Zora – A Fiery Gypsy Girl
Zora was one of two gypsy girls fighting for the love of the chief’s son in the 1963 James Bond film, From Russia with Love (1963). She was portrayed by the talented Jamaican actress Martine Beswick, who would later return as a different Bond girl in Thunderball (1965).
At a gypsy camp in Istanbul, Zora and her rival Vida are both in love with the chief’s son. They’re brought before James Bond (Sean Connery) and his Turkish ally, Ali Kerim Bey (Pedro Armendáriz), during a feast in honor of Bey, hosted by the gypsy leader, Vavra.
Vavra questioned why the two couldn’t resolve their conflict through other means, so they begin to fight to the death, trading punches and kicks. In the midst of their fight, Krilencu, an assassin working for SMERSH, and his henchmen invade the camp, intending to kill Kerim Bey.
During the ensuing battle, Bond saves Vavra’s life, and once the invaders are expelled, he asks Vavra to put an end to the fight between Zora and Vida. As a favor to Bond, Vavra leaves the decision to him and sends both women to spend the night with him.
The scene ends with Bond telling Bey, his decision ‘could take some time,’ as he’s left alone with them both.
Actress Martine Beswick
Martine Beswick is a Jamaica-born British actress and model best known for her roles as 2 different Bond girls in two James Bond films, From Russia with Love and Thunderball. Born on September 26, 1941, in Port Antonio, Jamaica, she’s the daughter of British father Ronald Stuart Davis Beswick and Portuguese-Jamaican mother Myrtle May.
In 1954, after her parents’ separation, Beswick, along with her sister Laurellie and mother, moved to London. At the age of 14, she left school to work and support her family.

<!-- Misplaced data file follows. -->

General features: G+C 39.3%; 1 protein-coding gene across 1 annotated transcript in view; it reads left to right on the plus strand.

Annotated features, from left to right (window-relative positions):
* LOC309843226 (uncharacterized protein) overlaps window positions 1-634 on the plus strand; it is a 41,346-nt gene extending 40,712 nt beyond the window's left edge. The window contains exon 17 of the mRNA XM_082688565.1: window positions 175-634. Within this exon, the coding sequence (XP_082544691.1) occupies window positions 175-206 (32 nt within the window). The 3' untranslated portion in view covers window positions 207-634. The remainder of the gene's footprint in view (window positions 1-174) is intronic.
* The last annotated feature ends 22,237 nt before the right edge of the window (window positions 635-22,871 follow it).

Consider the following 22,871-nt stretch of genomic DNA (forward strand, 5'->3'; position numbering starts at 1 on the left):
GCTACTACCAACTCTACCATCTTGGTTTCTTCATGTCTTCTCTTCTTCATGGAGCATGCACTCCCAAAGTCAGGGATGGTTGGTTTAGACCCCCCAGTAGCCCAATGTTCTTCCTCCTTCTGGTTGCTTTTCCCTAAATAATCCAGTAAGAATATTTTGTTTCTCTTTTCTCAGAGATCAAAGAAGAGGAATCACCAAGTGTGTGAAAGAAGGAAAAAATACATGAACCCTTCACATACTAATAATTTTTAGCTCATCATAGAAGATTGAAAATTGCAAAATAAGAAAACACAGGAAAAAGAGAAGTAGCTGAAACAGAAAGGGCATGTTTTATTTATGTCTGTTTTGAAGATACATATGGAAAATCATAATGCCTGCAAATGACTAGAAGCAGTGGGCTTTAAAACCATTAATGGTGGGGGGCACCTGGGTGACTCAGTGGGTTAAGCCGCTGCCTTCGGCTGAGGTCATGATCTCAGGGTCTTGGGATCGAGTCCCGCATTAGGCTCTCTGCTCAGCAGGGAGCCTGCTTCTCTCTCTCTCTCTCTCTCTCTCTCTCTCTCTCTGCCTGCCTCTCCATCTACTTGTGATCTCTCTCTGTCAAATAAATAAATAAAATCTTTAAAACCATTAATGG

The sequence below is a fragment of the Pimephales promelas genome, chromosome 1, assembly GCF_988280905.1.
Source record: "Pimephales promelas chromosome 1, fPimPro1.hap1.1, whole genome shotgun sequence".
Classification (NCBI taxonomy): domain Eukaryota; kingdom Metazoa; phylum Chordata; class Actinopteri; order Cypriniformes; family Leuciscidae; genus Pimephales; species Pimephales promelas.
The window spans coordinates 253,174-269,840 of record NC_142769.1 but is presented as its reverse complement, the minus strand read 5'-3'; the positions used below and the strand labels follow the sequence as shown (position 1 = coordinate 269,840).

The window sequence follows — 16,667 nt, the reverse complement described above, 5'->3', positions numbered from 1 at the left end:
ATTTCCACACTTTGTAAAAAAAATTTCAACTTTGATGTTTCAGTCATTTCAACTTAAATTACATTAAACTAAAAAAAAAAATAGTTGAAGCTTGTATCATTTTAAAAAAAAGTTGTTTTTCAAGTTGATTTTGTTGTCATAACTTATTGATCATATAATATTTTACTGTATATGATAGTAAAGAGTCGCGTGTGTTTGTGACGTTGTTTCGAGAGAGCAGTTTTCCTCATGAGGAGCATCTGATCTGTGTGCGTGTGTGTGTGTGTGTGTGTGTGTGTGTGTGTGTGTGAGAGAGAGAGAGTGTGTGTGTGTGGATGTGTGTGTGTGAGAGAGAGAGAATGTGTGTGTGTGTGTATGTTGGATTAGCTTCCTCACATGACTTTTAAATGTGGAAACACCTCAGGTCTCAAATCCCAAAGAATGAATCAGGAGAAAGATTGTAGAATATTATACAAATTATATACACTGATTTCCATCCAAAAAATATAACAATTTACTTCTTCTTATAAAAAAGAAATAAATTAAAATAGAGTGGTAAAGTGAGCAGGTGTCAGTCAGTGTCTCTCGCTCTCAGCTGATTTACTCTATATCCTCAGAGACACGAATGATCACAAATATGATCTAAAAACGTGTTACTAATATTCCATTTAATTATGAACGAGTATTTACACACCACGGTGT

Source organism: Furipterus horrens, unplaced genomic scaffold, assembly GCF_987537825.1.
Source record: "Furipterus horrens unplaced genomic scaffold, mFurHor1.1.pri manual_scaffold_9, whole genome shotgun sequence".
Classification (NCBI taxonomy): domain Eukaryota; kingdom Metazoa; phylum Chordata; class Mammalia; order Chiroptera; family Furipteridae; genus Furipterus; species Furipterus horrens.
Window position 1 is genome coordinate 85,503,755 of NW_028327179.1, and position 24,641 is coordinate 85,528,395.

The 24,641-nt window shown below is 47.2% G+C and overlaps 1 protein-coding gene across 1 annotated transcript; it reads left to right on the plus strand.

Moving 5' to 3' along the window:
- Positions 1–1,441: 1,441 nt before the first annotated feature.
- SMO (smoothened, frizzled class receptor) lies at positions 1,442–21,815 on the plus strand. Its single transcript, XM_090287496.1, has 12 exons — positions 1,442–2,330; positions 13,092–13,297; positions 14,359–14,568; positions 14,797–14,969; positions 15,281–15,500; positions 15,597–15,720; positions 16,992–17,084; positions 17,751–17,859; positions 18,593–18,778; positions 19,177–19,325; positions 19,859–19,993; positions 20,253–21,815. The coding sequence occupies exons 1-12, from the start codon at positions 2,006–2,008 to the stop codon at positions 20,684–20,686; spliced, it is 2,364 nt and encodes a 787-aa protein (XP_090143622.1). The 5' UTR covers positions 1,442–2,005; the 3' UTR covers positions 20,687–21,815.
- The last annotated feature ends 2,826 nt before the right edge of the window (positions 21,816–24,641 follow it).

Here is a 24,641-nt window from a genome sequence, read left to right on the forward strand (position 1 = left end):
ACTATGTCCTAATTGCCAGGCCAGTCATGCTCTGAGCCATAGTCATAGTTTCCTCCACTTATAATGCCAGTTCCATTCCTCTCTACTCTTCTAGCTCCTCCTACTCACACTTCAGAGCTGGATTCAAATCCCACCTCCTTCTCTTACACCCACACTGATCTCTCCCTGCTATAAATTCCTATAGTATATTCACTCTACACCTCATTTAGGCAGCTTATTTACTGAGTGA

Martine Beswick auditioned for the first Bond film, Dr. No, but she didn’t win a part. However, she was cast as Zora in From Russia with Love, the fiery gypsy girl who had a catfight scene with Vida, played by former Miss Israel, Aliza Gur.
Beswick later revealed that there was as much animosity with Gur offscreen as well as on, with the film’s director, Terence Young, encouraging her to be rough with Gur. Interestingly, she was incorrectly billed as “Martin Beswick” in the title sequence for the film.
This embarrassing oversight prompted Director Terence Young to offer her the much bigger role of Bond Girl Paula Caplan in Thunderball. This made Martine Beswick the first female to be cast as two different Bond girls in different films, but has since been joined by Maud Adams.
After her stardom rose, Martine Beswick appeared in several other notable films of the 1960s. One of her most famous catfight scenes was in One Million Years B.C., A Bullet for the General, and The Penthouse.
Martine Beswick then appeared in various Hammer Studio low-budget films, most notably Prehistoric Women and Dr. Jekyll and Sister Hyde, in which she played the titular villainess.
Beswick starred as the Queen of Evil in Oliver Stone’s 1974 directorial debut, Seizure, or Queen of Evil, before moving to Hollywood in the 1970s. She made numerous guest appearances on television series, including Sledge Hammer!, Fantasy Island, The Fall Guy, The Six Million Dollar Man, and Falcon Crest to name a few.
Martine Beswick’s career remained active well into the 1990s. Since then, she has mainly participated in film documentaries, providing commentary and relating her experiences on the many films in which she has appeared.
She owned a removals business in London but is now semi-retired, except for her guest appearances at international Bond conventions.
Zora was a minor character in From Russia with Love, but as with all Bond girls, she played an integral role in the development of the film’s plot and left a memorable impression on the Bond franchise.
Martine Beswick’s portrayal of the passionate and fiery gypsy girl, along with her iconic if outdated catfight scene, set the stage for a thrilling and captivating Bond adventure, and of course the actress was back for more just a couple of years later.